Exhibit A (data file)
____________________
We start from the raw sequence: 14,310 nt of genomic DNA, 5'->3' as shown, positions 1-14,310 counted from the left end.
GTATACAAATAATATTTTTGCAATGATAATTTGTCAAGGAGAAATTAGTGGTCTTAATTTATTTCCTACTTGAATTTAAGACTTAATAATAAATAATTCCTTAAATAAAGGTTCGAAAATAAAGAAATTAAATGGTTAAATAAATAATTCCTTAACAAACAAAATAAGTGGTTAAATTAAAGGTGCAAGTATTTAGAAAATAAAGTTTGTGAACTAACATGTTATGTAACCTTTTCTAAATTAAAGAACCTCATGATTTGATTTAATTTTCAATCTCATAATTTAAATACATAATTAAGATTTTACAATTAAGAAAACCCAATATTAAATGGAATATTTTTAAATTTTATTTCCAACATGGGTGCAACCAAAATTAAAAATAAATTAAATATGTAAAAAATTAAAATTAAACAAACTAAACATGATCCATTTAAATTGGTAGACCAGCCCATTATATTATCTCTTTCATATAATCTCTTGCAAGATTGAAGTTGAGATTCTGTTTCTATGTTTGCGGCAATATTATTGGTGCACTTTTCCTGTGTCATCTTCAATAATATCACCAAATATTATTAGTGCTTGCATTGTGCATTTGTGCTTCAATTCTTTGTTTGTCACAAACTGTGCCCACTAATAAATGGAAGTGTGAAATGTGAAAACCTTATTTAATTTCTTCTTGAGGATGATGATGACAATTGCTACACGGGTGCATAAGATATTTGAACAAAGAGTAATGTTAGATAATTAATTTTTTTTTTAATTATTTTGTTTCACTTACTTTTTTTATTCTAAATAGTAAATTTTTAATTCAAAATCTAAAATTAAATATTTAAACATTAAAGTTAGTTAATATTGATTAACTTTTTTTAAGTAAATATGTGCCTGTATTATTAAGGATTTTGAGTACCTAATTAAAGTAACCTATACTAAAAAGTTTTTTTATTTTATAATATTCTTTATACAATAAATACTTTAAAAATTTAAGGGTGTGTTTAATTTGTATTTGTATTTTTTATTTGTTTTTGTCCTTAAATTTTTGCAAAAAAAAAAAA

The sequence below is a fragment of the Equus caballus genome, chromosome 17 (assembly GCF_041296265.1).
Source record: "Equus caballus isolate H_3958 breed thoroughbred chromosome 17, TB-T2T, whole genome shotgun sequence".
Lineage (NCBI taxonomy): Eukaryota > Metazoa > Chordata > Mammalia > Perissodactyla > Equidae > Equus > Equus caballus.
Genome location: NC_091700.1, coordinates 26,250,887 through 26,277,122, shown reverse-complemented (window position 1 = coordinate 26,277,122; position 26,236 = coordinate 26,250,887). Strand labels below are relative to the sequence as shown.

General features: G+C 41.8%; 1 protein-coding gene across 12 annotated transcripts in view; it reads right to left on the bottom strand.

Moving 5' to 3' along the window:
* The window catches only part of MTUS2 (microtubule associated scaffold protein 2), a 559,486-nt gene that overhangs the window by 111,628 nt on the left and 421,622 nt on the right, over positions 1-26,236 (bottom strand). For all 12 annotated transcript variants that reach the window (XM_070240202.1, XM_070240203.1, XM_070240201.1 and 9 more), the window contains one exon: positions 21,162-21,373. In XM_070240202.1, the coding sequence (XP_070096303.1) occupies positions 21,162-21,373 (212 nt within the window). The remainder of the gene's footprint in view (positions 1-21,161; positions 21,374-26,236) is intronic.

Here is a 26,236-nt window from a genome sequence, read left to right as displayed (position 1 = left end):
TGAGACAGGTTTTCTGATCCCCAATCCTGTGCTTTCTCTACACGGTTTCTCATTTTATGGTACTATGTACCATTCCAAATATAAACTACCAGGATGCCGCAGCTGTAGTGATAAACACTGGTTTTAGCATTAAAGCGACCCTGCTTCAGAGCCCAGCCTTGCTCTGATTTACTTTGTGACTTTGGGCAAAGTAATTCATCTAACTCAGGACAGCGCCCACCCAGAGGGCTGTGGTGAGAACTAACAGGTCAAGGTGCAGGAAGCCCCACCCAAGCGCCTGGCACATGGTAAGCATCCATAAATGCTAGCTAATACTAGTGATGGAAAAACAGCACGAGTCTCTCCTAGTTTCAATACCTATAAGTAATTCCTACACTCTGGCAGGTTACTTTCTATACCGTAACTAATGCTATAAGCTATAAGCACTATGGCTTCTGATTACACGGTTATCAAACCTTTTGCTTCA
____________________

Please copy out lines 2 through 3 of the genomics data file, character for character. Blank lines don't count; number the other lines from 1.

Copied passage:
GTATACAAATAATATTTTTGCAATGATAATTTGTCAAGGAGAAATTAGTGGTCTTAATTTATTTCCTACTTGAATTTAAGACTTAATAATAAATAATTCCTTAAATAAAGGTTCGAAAATAAAGAAATTAAATGGTTAAATAAATAATTCCTTAACAAACAAAATAAGTGGTTAAATTAAAGGTGCAAGTATTTAGAAAATAAAGTTTGTGAACTAACATGTTATGTAACCTTTTCTAAATTAAAGAACCTCATGATTTGATTTAATTTTCAATCTCATAATTTAAATACATAATTAAGATTTTACAATTAAGAAAACCCAATATTAAATGGAATATTTTTAAATTTTATTTCCAACATGGGTGCAACCAAAATTAAAAATAAATTAAATATGTAAAAAATTAAAATTAAACAAACTAAACATGATCCATTTAAATTGGTAGACCAGCCCATTATATTATCTCTTTCATATAATCTCTTGCAAGATTGAAGTTGAGATTCTGTTTCTATGTTTGCGGCAATATTATTGGTGCACTTTTCCTGTGTCATCTTCAATAATATCACCAAATATTATTAGTGCTTGCATTGTGCATTTGTGCTTCAATTCTTTGTTTGTCACAAACTGTGCCCACTAATAAATGGAAGTGTGAAATGTGAAAACCTTATTTAATTTCTTCTTGAGGATGATGATGACAATTGCTACACGGGTGCATAAGATATTTGAACAAAGAGTAATGTTAGATAATTAATTTTTTTTTTAATTATTTTGTTTCACTTACTTTTTTTATTCTAAATAGTAAATTTTTAATTCAAAATCTAAAATTAAATATTTAAACATTAAAGTTAGTTAATATTGATTAACTTTTTTTAAGTAAATATGTGCCTGTATTATTAAGGATTTTGAGTACCTAATTAAAGTAACCTATACTAAAAAGTTTTTTTATTTTATAATATTCTTTATACAATAAATACTTTAAAAATTTAAGGGTGTGTTTAATTTGTATTTGTATTTTTTATTTGTTTTTGTCCTTAAATTTTTGCAAAAAAAAAAAA

The sequence below is a fragment of the Equus caballus genome, chromosome 17 (assembly GCF_041296265.1).